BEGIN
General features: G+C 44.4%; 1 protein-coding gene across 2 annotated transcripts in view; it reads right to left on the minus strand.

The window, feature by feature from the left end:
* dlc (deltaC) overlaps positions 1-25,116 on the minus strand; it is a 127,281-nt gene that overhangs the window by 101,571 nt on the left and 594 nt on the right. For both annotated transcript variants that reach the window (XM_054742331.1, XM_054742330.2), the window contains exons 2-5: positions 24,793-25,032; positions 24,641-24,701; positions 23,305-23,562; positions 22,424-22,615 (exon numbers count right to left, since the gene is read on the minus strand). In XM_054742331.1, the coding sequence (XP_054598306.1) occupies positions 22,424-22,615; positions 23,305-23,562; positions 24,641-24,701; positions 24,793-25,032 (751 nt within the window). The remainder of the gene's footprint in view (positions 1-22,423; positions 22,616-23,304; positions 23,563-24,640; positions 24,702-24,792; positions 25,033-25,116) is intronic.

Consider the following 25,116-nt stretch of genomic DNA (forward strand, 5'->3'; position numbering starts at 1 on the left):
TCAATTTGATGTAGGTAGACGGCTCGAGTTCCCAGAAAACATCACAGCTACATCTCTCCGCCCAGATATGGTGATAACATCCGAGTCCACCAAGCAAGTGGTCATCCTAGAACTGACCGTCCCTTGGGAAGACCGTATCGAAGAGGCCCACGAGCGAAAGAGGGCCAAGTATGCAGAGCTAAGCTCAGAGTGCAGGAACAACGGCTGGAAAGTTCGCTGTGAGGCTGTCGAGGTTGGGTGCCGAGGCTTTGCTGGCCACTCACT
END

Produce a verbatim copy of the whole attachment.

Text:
General features: G+C 44.4%; 1 protein-coding gene across 2 annotated transcripts in view; it reads right to left on the minus strand.

The window, feature by feature from the left end:
* dlc (deltaC) overlaps positions 1-25,116 on the minus strand; it is a 127,281-nt gene that overhangs the window by 101,571 nt on the left and 594 nt on the right. For both annotated transcript variants that reach the window (XM_054742331.1, XM_054742330.2), the window contains exons 2-5: positions 24,793-25,032; positions 24,641-24,701; positions 23,305-23,562; positions 22,424-22,615 (exon numbers count right to left, since the gene is read on the minus strand). In XM_054742331.1, the coding sequence (XP_054598306.1) occupies positions 22,424-22,615; positions 23,305-23,562; positions 24,641-24,701; positions 24,793-25,032 (751 nt within the window). The remainder of the gene's footprint in view (positions 1-22,423; positions 22,616-23,304; positions 23,563-24,640; positions 24,702-24,792; positions 25,033-25,116) is intronic.

Consider the following 25,116-nt stretch of genomic DNA (forward strand, 5'->3'; position numbering starts at 1 on the left):
TCAATTTGATGTAGGTAGACGGCTCGAGTTCCCAGAAAACATCACAGCTACATCTCTCCGCCCAGATATGGTGATAACATCCGAGTCCACCAAGCAAGTGGTCATCCTAGAACTGACCGTCCCTTGGGAAGACCGTATCGAAGAGGCCCACGAGCGAAAGAGGGCCAAGTATGCAGAGCTAAGCTCAGAGTGCAGGAACAACGGCTGGAAAGTTCGCTGTGAGGCTGTCGAGGTTGGGTGCCGAGGCTTTGCTGGCCACTCACT